Thursday, November 8, 2012

"Christian Century" Review of John Barry, "Roger Williams and the Creation of the American Soul"

My review of Barry's book appeared in a recent issue of The Christian Century.  Here is a taste:

In 1802, Thomas Jefferson wrote a letter to the members of the Danbury, Connecticut, Baptist Association. The Danbury Baptists were a disgruntled religious minority in a state with a Congregational establishment. Though they were no longer required to pay taxes to support Connecticut’s Congregational ministers, they remained engaged in a battle for complete religious liberty through the disestablishment of Congregationalism in their state.

Jefferson sympathized with the plight of his correspondents. Though he had no power to change the religious laws of Connecticut, he did encourage the Danbury Baptists by calling for “a wall of separation between Church & State.” In 1947 the Supreme Court of the United States agreed with Jefferson. It concluded in Everson v. Board of Education that there is indeed a “wall of separation” between religion and government, and it is “high and impregnable.”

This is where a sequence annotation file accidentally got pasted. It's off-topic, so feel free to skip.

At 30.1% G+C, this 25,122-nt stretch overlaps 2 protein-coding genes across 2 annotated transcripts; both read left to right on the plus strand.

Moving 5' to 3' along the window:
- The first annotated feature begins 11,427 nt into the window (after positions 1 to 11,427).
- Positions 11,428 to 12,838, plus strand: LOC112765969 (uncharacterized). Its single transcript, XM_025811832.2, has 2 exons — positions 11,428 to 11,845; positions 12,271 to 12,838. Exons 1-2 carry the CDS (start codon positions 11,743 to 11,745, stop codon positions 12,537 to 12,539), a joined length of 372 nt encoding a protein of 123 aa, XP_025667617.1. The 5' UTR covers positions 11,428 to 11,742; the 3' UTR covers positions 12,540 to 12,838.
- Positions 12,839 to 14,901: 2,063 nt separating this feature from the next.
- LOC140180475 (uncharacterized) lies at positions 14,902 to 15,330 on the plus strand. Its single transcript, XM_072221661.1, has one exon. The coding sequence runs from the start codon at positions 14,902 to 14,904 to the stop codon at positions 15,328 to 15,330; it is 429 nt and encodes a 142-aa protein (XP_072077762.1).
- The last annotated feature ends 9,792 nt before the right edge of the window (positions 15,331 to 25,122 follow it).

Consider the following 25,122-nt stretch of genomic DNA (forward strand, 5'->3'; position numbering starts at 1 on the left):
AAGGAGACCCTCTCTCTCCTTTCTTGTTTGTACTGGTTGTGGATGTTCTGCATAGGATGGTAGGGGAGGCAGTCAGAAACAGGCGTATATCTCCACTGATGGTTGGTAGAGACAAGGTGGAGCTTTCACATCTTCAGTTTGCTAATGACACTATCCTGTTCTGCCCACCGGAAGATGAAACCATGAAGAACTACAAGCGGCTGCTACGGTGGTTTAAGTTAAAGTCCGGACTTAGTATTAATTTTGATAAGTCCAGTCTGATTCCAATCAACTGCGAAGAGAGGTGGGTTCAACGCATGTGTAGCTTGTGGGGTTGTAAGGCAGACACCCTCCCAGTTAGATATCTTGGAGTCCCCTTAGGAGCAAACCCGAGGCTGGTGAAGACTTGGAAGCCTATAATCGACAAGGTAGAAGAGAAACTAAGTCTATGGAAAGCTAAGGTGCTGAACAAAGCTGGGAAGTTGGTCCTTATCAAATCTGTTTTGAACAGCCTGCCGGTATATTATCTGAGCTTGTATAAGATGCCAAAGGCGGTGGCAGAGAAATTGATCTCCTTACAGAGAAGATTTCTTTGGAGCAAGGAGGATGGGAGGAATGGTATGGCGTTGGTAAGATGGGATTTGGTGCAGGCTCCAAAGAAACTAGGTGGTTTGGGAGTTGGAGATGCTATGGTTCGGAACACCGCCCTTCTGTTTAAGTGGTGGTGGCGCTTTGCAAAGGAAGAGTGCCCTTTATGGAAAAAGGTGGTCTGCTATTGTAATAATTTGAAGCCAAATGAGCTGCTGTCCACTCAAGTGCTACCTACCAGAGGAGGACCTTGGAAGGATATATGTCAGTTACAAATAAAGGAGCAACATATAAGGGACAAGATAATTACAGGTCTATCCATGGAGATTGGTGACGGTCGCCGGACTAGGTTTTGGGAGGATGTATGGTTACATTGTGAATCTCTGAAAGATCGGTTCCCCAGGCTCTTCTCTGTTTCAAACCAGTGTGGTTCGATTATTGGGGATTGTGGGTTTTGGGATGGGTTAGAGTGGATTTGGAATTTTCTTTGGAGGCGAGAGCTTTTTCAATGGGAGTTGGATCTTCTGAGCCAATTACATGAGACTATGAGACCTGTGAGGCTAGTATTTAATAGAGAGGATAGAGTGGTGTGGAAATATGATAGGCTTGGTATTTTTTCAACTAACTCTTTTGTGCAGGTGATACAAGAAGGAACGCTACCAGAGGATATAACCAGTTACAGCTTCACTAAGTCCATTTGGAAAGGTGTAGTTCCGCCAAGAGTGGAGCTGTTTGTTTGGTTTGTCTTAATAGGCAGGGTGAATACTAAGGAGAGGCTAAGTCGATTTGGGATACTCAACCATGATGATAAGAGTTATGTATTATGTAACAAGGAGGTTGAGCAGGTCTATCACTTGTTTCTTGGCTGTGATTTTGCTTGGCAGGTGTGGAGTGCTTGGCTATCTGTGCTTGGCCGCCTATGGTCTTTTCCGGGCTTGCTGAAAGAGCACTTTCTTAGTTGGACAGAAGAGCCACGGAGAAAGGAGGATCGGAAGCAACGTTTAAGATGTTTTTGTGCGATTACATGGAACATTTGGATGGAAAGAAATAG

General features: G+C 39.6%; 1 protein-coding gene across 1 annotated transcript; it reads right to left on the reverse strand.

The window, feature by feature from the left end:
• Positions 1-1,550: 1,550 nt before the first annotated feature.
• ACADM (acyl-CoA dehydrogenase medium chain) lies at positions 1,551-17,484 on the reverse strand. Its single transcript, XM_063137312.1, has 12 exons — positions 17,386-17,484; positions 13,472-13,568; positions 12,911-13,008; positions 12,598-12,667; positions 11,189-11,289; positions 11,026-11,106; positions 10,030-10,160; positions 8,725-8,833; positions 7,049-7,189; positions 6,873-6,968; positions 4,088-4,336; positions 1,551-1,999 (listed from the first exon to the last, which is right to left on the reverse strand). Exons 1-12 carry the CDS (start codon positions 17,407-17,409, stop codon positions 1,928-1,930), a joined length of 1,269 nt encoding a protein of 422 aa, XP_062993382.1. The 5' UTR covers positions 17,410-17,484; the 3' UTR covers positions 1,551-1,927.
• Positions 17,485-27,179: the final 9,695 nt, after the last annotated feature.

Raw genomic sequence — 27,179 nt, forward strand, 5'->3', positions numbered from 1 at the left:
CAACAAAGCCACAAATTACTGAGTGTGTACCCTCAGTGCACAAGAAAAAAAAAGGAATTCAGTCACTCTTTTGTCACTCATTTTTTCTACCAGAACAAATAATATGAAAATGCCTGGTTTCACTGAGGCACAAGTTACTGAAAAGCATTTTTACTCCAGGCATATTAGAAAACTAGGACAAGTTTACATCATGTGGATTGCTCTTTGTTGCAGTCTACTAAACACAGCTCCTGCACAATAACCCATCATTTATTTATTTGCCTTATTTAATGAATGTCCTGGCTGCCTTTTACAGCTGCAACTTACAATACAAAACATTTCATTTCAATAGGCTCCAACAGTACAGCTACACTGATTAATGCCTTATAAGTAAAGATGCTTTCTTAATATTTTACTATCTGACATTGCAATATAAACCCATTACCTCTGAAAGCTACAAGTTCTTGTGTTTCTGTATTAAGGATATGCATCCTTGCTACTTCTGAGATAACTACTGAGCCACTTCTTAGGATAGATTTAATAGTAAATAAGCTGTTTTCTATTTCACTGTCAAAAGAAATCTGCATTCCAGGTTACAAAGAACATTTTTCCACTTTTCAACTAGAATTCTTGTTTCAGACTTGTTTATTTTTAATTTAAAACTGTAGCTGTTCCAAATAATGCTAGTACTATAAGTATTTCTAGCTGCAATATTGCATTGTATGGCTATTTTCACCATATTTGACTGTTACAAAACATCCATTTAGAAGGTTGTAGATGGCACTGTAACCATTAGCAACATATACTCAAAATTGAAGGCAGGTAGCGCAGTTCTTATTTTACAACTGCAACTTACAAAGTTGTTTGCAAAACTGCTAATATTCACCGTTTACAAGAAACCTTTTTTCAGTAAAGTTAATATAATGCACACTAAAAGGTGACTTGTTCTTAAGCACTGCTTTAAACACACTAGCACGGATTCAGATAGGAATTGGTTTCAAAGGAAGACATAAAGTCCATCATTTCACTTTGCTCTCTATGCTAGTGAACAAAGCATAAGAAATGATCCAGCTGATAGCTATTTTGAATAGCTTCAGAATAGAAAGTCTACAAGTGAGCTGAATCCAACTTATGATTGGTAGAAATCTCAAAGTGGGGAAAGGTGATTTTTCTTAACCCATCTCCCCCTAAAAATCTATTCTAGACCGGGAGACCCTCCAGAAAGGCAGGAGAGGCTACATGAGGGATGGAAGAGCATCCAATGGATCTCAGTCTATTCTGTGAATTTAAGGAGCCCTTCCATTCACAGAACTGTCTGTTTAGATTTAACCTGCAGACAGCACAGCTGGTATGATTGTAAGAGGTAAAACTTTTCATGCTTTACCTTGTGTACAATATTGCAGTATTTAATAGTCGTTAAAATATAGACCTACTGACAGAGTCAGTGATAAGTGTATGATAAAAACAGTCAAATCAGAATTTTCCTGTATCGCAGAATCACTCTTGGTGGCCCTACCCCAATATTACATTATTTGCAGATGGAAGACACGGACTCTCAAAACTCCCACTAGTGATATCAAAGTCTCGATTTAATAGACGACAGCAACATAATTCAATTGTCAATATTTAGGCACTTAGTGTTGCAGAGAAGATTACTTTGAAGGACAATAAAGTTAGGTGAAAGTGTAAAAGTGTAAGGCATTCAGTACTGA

Most Americans do not realize that the phrase “separation between church and state” does not appear in the U.S. Constitution. Nor did the concept originate with Jefferson. It stems from the work of 17th-century dissenter Roger Williams, who called for a “hedge or wall of separation between the garden of the church and the wilderness of the world.” As John Barry argues, Williams thought that such a wall or hedge was absolutely necessary because the mixing of church and state corrupted the church. Williams, says Barry, believed that “when one mixes religion and politics one gets politics.”

Read the rest here.